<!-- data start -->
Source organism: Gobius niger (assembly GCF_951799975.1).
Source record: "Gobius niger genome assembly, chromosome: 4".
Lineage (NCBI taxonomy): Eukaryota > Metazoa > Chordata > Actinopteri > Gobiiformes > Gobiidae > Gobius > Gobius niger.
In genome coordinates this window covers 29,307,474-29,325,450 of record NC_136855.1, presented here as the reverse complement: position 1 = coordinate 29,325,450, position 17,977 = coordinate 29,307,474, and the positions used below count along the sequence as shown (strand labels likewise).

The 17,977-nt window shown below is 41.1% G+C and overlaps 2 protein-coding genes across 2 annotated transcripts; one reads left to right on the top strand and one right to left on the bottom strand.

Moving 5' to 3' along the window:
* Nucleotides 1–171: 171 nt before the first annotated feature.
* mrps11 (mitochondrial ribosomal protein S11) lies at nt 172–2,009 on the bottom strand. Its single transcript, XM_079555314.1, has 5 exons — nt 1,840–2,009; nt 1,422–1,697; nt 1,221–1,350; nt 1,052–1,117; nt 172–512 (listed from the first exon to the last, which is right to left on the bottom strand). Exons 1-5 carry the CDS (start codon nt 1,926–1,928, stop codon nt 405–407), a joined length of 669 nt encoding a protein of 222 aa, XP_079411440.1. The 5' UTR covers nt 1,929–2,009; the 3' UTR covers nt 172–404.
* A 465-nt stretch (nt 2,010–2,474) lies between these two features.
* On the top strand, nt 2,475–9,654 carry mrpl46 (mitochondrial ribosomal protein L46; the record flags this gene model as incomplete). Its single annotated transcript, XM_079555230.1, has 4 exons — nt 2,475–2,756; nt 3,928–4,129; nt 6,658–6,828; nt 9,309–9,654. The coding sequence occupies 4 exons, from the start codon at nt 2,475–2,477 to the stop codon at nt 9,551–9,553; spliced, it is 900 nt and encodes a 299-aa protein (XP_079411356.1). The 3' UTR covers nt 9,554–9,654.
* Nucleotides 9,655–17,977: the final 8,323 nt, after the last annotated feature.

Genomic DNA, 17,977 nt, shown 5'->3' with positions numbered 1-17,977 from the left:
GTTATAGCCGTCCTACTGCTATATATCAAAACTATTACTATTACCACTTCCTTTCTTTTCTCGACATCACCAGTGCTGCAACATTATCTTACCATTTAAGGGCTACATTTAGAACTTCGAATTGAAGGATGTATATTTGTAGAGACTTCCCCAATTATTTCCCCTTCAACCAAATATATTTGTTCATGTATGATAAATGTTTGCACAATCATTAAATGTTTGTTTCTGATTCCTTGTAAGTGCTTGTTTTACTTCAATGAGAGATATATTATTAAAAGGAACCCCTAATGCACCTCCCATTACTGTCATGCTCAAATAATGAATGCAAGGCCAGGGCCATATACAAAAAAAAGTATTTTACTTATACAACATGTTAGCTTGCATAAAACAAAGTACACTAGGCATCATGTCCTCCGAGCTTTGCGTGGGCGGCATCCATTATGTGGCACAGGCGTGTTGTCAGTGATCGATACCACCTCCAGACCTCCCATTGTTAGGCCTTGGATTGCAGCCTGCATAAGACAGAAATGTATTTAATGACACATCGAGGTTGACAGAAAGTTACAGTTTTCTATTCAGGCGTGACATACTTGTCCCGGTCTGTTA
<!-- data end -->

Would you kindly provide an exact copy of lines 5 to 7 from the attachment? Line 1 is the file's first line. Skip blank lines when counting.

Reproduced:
The 17,977-nt window shown below is 41.1% G+C and overlaps 2 protein-coding genes across 2 annotated transcripts; one reads left to right on the top strand and one right to left on the bottom strand.

Moving 5' to 3' along the window:
* Nucleotides 1–171: 171 nt before the first annotated feature.